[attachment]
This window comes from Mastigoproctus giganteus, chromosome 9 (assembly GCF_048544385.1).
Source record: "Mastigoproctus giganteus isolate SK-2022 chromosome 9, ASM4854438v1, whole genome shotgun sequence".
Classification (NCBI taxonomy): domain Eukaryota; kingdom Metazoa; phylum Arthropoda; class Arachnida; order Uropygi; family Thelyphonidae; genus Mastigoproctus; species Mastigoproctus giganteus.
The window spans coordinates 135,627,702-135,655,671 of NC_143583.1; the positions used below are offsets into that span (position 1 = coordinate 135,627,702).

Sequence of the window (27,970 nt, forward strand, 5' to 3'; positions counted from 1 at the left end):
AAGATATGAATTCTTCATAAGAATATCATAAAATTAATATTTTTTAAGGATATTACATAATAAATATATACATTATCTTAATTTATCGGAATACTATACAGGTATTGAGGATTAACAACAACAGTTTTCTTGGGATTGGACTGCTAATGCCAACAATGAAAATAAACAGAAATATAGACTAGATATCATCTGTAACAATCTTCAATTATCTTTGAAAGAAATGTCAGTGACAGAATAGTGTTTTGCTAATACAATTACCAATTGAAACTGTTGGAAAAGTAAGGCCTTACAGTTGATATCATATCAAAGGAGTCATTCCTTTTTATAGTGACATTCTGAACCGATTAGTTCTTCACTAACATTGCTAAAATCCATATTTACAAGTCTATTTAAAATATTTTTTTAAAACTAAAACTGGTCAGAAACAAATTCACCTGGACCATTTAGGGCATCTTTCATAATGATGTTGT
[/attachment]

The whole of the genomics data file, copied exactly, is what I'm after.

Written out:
This window comes from Mastigoproctus giganteus, chromosome 9 (assembly GCF_048544385.1).
Source record: "Mastigoproctus giganteus isolate SK-2022 chromosome 9, ASM4854438v1, whole genome shotgun sequence".
Classification (NCBI taxonomy): domain Eukaryota; kingdom Metazoa; phylum Arthropoda; class Arachnida; order Uropygi; family Thelyphonidae; genus Mastigoproctus; species Mastigoproctus giganteus.
The window spans coordinates 135,627,702-135,655,671 of NC_143583.1; the positions used below are offsets into that span (position 1 = coordinate 135,627,702).

Sequence of the window (27,970 nt, forward strand, 5' to 3'; positions counted from 1 at the left end):
AAGATATGAATTCTTCATAAGAATATCATAAAATTAATATTTTTTAAGGATATTACATAATAAATATATACATTATCTTAATTTATCGGAATACTATACAGGTATTGAGGATTAACAACAACAGTTTTCTTGGGATTGGACTGCTAATGCCAACAATGAAAATAAACAGAAATATAGACTAGATATCATCTGTAACAATCTTCAATTATCTTTGAAAGAAATGTCAGTGACAGAATAGTGTTTTGCTAATACAATTACCAATTGAAACTGTTGGAAAAGTAAGGCCTTACAGTTGATATCATATCAAAGGAGTCATTCCTTTTTATAGTGACATTCTGAACCGATTAGTTCTTCACTAACATTGCTAAAATCCATATTTACAAGTCTATTTAAAATATTTTTTTAAAACTAAAACTGGTCAGAAACAAATTCACCTGGACCATTTAGGGCATCTTTCATAATGATGTTGT